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Nutritional support for happy, balanced children

NutritionalDecember 15

Food additives such as artificial preservatives, colours, flavours and sweeteners have been found to affect children’s wellbeing.

Childhood is a happy, carefree time but not all children are full of joy – some suffer from changeable moods, spells of high and low energy and are easily distracted.
This picture – a challenge to parents – can affect children of any age but commonly takes hold at around 3 years of age. Boys are more frequently affected than girls.

Here are some steps you can take towards your child’s happiness:

A healthy diet

Make sure your child is eating plenty of fresh fruit, vegetables and enough protein. Fish can be particularly important as it contains valuable Essential Fatty Acids called Omega-3 fats. Other important nutrients include iron (found in meat), zinc, magnesium, copper and B group vitamins.
If you can, buy (or grow) organic food – this will minimise the number of chemicals your child comes into contact with. If you purchase nonorganic fruit/vegetables, soak them in a sink full of water with a few tablespoons of vinegar (any will do) for a few minutes, then rinse them. The vinegar helps to remove pesticide residues that may be present.

Try to ensure your child avoids sugar and food additives as much as possible, this means reducing processed food, junk food, fizzy drinks and many pre-packaged foods. It will be very important that you read and understand food labels - sometimes chemical names or numbers are used which can be confusing if you don’t know which ones to look out for. You may wish to purchase or borrow from the library one of the many books on food additives such as “The New Additive Codebreaker” by Maurice Hanssen.

Foods such as wheat, gluten, soy, corn, dairy, shellfish, nuts, sucrose (sugar) and food additives such as artificial preservatives, colours, flavours and sweeteners have been found to affect children’s wellbeing. These may not necessarily present as a full blown allergic reaction but if your child is sensitive, they can cause problems.
You can test for food intolerances by removing one group (e.g. wheat) from your child’s diet for a few weeks, if you don’t observe any radical changes re-introduce the group back into their diet and see if any symptoms worsen. Continue this with each of the major allergy groups listed above.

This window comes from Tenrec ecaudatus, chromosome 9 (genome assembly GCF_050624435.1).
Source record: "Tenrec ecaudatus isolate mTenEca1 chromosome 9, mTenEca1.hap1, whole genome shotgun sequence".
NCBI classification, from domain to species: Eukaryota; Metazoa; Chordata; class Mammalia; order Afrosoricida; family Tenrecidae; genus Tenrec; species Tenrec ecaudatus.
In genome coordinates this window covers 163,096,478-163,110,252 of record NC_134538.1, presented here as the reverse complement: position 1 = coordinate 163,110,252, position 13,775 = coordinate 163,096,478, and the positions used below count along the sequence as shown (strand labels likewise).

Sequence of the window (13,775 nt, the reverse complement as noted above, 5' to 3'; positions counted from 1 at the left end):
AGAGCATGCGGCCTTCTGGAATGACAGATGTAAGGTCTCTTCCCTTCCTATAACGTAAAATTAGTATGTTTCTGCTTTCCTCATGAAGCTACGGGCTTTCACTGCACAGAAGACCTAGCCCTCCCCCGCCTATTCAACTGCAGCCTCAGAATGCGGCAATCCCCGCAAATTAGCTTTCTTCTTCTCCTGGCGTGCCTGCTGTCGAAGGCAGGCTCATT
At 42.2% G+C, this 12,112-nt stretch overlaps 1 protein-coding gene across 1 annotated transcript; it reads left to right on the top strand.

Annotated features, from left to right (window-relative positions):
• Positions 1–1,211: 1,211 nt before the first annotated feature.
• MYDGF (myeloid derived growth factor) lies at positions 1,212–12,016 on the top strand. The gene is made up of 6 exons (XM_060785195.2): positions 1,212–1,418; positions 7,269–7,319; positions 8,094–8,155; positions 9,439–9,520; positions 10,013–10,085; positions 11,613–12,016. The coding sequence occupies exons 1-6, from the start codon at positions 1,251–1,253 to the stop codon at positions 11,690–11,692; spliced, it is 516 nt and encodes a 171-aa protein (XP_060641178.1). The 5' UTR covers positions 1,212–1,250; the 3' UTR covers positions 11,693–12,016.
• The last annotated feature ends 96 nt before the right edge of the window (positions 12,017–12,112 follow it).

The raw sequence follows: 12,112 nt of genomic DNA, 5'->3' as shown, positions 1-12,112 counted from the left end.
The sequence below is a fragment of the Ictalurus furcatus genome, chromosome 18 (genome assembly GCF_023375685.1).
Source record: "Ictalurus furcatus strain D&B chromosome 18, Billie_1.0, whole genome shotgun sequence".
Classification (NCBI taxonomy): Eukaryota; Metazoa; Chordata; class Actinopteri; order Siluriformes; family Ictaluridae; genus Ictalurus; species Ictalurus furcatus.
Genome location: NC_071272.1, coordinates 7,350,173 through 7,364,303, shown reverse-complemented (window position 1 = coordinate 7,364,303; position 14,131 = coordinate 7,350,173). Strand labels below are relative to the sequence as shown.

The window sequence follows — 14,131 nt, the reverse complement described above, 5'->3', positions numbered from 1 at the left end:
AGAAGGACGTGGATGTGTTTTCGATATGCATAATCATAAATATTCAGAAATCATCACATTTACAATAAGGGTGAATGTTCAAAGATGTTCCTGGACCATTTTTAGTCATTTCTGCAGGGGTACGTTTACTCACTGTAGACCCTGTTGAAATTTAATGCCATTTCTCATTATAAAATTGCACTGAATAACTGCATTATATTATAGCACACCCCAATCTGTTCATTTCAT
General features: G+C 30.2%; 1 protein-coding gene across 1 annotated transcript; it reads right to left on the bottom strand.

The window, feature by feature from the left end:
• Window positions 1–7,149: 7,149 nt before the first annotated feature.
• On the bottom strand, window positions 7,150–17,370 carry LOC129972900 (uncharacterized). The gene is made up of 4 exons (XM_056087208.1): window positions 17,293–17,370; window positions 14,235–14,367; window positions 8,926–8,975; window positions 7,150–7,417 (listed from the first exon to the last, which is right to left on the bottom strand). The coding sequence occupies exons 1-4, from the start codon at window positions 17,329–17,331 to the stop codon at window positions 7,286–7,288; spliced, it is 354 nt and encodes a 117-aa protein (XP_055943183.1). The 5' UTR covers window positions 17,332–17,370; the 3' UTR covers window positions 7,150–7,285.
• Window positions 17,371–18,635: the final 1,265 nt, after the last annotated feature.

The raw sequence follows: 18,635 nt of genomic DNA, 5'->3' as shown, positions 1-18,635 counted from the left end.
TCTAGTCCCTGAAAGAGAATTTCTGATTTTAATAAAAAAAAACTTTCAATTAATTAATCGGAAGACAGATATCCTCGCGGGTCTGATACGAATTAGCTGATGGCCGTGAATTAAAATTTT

Heavy metal and environmental toxicity

With our modern commercial lifestyles, it is getting increasingly difficult to avoid environmental toxins. Exposure to heavy metals and environmental toxins such as pesticides and cigarette smoke during pregnancy or early childhood may impact neurological development.
Increased levels of heavy metals such as mercury, cadmium and lead have been found in some children.

A good way to test for heavy metals is by a hair tissue analysis as this shows what has been stored in the body. Natural health practitioners e.g. naturopaths, herbalists and nutritionists are able to organise these tests for you.

Other factors

If you suspect your child has a condition that doesn’t respond to dietary changes, it pays to see a health professional. Some children with a delayed grasp of language may actually have hearing or learning difficulties. Your health professional can help you rule out anything serious.

Murray M, Pizzorno J (1998), Encyclopaedia of Natural Medicine, 2nd Ed, Little Brown, Great Britain.

Natural Standard ‘Attention Deficit Hyperactivity Disorder: Monograph’. Accessed: 15 June 2010. http://www.naturalstandard.com/monographs/conditions/condition-attentiondeficithyperactivitydisorder.asp?printversion=true

Osiecki, H (2006), The Physician’s Handbook of Clinical Nutrition, 7th ed, Bio Concepts, Eagle Farm QLD.